Our company selection process ensures the largest companies with the greatest consumer reach and subsequent impact on workers are included in our research. From 2020, smaller companies that have prioritised ethical sourcing are also invited to opt-in to participate and have their efforts recognised.
Baptist World Aid acknowledge that the Ethical Fashion Report and Guide have played a significant role in highlighting the ethical practices of brands in the Australian market. This has sparked interest from many small brands that believe they have ethical systems and desire to have their brand highlighted by the Report. While we believe that it is important to include smaller ethical brands that demonstrate best practice in labour rights management, often through alternative business models, the impact of including large brands can’t be underestimated. Our key objective is making the biggest impact in ending exploitation for garment workers, and this can only be done through changing the practices of the biggest fashion brands. By creating a shift in the fashion industry that sees both small and large brands move towards better human rights practices, the lives of millions of garment workers around the world can be impacted for good.
Many companies have a wide array of brands or, in some cases, separate corporate entities that are held by their company structure. Some companies (like the major department stores) will have a variety of arrangements with the brands stocked by their stores – including private label, exclusive brands, and non-exclusive brands. In such circumstances, our grading process only considers those brands that are owned or exclusively distributed by these department stores. This can mean that, in the case of some department stores, our grading will only apply to a small portion of what they retail.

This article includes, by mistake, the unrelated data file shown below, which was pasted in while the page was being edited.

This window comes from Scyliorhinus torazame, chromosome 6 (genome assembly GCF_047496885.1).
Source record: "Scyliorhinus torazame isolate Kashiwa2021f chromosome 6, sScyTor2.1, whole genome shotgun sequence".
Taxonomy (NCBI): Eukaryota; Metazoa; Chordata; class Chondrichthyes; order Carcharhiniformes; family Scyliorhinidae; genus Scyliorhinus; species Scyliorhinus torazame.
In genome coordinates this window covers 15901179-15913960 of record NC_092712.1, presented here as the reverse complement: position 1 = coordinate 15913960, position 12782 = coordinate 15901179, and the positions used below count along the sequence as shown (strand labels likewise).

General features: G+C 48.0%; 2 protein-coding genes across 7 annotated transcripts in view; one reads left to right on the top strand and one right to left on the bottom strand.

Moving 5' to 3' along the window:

Where companies have separate corporate entities or brands that use differing labour rights systems, then we grade them separately (wherever this has been indicated to us).
COVID Fashion Commitment 6 – ‘Build back better for workers and the world’ – focuses on companies’ ongoing commitment to environmental sustainability in their supply chains. Head to page 50of the COVID Fashion Report.
The new COVID Fashion Guide also provides key information, tools and tips for you to make more environmentally conscious shopping decisions. Download the guide here.
We began to include greater focus on environmental sustainability in companies’ supply chains in the 2018 and 2019 Ethical Fashion Report (and this is reflected in the 2019 grades still available on our website). In 2021 and beyond this will continue to be an increasingly important element of our research with companies, consumers, and the industry as a whole.
You can download/order the COVID Fashion Guide and take it with you when you go shopping to empower you to make more conscious every day ethical purchasing decisions.
We also encourage you to write to the companies we assess and directly inform them that you are a customer who would like to see them guarantee the workers in their supply chain a living wage. Use our Brand Finder to ask the brands you love to commit to more ethical practices. Encourage the report’s best performers and thank them for their efforts in the midst of the coronavirus crisis. YOU have the power to pass on opportunity and dignity to workers, and sustainability to our planet.
After making your own best effort to buy ethically, why not grow your impact by investing in work that is driving change through supply chains. Baptist World Aid works at strategic points – from community development projects in major garment producing countries, to advocacy with fashion companies, and consumer education tools (like this one!) – to drive change.
The latest edition of the COVID Fashion Report grades 407 fashion brands on the systems they have in place to mitigate the risk of slavery in their supply chains.